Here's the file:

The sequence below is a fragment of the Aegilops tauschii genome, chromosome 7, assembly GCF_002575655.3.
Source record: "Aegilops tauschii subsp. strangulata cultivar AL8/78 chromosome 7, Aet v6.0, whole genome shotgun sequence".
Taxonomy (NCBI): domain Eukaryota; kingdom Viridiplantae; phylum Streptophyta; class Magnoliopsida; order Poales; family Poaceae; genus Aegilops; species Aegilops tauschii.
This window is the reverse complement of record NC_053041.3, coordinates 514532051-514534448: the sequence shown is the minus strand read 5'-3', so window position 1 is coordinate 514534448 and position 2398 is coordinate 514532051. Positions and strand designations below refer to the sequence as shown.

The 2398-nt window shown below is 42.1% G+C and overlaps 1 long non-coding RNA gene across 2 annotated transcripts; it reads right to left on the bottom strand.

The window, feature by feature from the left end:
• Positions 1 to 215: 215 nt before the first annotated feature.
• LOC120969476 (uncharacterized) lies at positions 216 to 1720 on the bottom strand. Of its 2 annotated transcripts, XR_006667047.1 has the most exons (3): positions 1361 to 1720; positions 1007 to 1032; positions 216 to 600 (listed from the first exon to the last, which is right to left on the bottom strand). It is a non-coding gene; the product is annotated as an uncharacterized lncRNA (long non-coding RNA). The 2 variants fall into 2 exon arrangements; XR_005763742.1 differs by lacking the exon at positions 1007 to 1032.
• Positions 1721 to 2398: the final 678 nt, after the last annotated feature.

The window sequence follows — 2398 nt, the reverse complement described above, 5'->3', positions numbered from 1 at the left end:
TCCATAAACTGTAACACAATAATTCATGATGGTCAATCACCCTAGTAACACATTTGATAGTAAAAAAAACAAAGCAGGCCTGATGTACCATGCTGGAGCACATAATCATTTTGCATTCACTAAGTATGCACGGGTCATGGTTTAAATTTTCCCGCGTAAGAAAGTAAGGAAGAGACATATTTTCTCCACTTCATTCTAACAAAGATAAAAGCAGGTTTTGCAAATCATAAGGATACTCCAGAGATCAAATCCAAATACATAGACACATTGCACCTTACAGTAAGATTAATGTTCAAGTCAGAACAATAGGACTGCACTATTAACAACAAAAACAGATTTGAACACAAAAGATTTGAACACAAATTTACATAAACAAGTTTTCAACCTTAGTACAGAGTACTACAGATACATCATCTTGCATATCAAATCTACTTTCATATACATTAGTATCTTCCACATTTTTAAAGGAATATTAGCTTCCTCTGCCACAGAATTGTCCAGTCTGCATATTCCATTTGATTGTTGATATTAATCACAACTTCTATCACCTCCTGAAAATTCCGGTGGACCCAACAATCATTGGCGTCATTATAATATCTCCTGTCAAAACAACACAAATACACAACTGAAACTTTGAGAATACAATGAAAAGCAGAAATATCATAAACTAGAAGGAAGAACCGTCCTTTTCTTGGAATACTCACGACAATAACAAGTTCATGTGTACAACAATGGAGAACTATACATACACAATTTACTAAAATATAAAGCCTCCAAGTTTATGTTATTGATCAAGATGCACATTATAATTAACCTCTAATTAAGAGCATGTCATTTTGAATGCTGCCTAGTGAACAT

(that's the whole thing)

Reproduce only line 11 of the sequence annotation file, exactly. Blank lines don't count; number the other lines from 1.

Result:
TCCATAAACTGTAACACAATAATTCATGATGGTCAATCACCCTAGTAACACATTTGATAGTAAAAAAAACAAAGCAGGCCTGATGTACCATGCTGGAGCACATAATCATTTTGCATTCACTAAGTATGCACGGGTCATGGTTTAAATTTTCCCGCGTAAGAAAGTAAGGAAGAGACATATTTTCTCCACTTCATTCTAACAAAGATAAAAGCAGGTTTTGCAAATCATAAGGATACTCCAGAGATCAAATCCAAATACATAGACACATTGCACCTTACAGTAAGATTAATGTTCAAGTCAGAACAATAGGACTGCACTATTAACAACAAAAACAGATTTGAACACAAAAGATTTGAACACAAATTTACATAAACAAGTTTTCAACCTTAGTACAGAGTACTACAGATACATCATCTTGCATATCAAATCTACTTTCATATACATTAGTATCTTCCACATTTTTAAAGGAATATTAGCTTCCTCTGCCACAGAATTGTCCAGTCTGCATATTCCATTTGATTGTTGATATTAATCACAACTTCTATCACCTCCTGAAAATTCCGGTGGACCCAACAATCATTGGCGTCATTATAATATCTCCTGTCAAAACAACACAAATACACAACTGAAACTTTGAGAATACAATGAAAAGCAGAAATATCATAAACTAGAAGGAAGAACCGTCCTTTTCTTGGAATACTCACGACAATAACAAGTTCATGTGTACAACAATGGAGAACTATACATACACAATTTACTAAAATATAAAGCCTCCAAGTTTATGTTATTGATCAAGATGCACATTATAATTAACCTCTAATTAAGAGCATGTCATTTTGAATGCTGCCTAGTGAACAT